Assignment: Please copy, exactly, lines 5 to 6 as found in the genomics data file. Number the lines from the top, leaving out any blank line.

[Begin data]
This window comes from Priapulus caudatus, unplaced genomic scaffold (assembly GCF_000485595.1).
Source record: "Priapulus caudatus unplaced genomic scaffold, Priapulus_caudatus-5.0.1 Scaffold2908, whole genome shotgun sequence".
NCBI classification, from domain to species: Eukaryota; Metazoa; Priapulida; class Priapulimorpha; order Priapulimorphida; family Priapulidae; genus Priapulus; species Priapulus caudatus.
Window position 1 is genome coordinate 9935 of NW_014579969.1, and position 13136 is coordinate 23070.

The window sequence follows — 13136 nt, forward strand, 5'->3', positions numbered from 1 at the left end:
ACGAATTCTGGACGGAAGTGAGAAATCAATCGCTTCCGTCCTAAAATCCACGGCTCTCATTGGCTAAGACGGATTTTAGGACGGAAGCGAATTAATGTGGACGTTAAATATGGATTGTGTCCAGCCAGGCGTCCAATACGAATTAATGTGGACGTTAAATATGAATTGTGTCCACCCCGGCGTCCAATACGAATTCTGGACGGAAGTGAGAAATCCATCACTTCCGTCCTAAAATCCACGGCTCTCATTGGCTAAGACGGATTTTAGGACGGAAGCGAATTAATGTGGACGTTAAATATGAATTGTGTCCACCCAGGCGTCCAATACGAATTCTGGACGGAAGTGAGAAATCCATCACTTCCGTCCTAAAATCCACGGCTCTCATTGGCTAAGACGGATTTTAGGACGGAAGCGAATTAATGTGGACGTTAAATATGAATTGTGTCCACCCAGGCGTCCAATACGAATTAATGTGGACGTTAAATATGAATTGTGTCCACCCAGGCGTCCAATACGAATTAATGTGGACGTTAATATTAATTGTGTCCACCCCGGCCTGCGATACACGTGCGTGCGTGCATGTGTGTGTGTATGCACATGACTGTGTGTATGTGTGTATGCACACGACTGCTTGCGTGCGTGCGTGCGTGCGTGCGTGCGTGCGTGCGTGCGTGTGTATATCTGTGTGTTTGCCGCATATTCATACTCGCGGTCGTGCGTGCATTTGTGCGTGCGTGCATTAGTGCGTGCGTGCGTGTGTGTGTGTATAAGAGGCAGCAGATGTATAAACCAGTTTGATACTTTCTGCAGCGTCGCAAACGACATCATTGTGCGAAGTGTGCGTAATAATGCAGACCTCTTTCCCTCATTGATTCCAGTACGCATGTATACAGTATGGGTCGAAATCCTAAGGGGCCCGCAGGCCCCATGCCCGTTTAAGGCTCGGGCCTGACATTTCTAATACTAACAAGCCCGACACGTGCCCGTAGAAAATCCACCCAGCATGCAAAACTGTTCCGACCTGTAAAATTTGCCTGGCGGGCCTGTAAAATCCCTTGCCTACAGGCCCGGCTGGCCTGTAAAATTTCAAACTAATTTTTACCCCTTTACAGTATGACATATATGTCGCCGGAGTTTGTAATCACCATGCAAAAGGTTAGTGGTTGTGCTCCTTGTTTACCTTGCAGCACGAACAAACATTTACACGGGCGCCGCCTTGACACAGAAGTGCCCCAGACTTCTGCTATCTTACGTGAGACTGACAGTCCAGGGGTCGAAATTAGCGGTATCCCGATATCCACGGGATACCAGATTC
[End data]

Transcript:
The window sequence follows — 13136 nt, forward strand, 5'->3', positions numbered from 1 at the left end:
ACGAATTCTGGACGGAAGTGAGAAATCAATCGCTTCCGTCCTAAAATCCACGGCTCTCATTGGCTAAGACGGATTTTAGGACGGAAGCGAATTAATGTGGACGTTAAATATGGATTGTGTCCAGCCAGGCGTCCAATACGAATTAATGTGGACGTTAAATATGAATTGTGTCCACCCCGGCGTCCAATACGAATTCTGGACGGAAGTGAGAAATCCATCACTTCCGTCCTAAAATCCACGGCTCTCATTGGCTAAGACGGATTTTAGGACGGAAGCGAATTAATGTGGACGTTAAATATGAATTGTGTCCACCCAGGCGTCCAATACGAATTCTGGACGGAAGTGAGAAATCCATCACTTCCGTCCTAAAATCCACGGCTCTCATTGGCTAAGACGGATTTTAGGACGGAAGCGAATTAATGTGGACGTTAAATATGAATTGTGTCCACCCAGGCGTCCAATACGAATTAATGTGGACGTTAAATATGAATTGTGTCCACCCAGGCGTCCAATACGAATTAATGTGGACGTTAATATTAATTGTGTCCACCCCGGCCTGCGATACACGTGCGTGCGTGCATGTGTGTGTGTATGCACATGACTGTGTGTATGTGTGTATGCACACGACTGCTTGCGTGCGTGCGTGCGTGCGTGCGTGCGTGCGTGCGTGCGTGTGTATATCTGTGTGTTTGCCGCATATTCATACTCGCGGTCGTGCGTGCATTTGTGCGTGCGTGCATTAGTGCGTGCGTGCGTGTGTGTGTGTATAAGAGGCAGCAGATGTATAAACCAGTTTGATACTTTCTGCAGCGTCGCAAACGACATCATTGTGCGAAGTGTGCGTAATAATGCAGACCTCTTTCCCTCATTGATTCCAGTACGCATGTATACAGTATGGGTCGAAATCCTAAGGGGCCCGCAGGCCCCATGCCCGTTTAAGGCTCGGGCCTGACATTTCTAATACTAACAAGCCCGACACGTGCCCGTAGAAAATCCACCCAGCATGCAAAACTGTTCCGACCTGTAAAATTTGCCTGGCGGGCCTGTAAAATCCCTTGCCTACAGGCCCGGCTGGCCTGTAAAATTTCAAACTAATTTTTACCCCTTTACAGTATGACATATATGTCGCCGGAGTTTGTAATCACCATGCAAAAGGTTAGTGGTTGTGCTCCTTGTTTACCTTGCAGCACGAACAAACATTTACACGGGCGCCGCCTTGACACAGAAGTGCCCCAGACTTCTGCTATCTTACGTGAGACTGACAGTCCAGGGGTCGAAATTAGCGGTATCCCGATATCCACGGGATACCAGATTC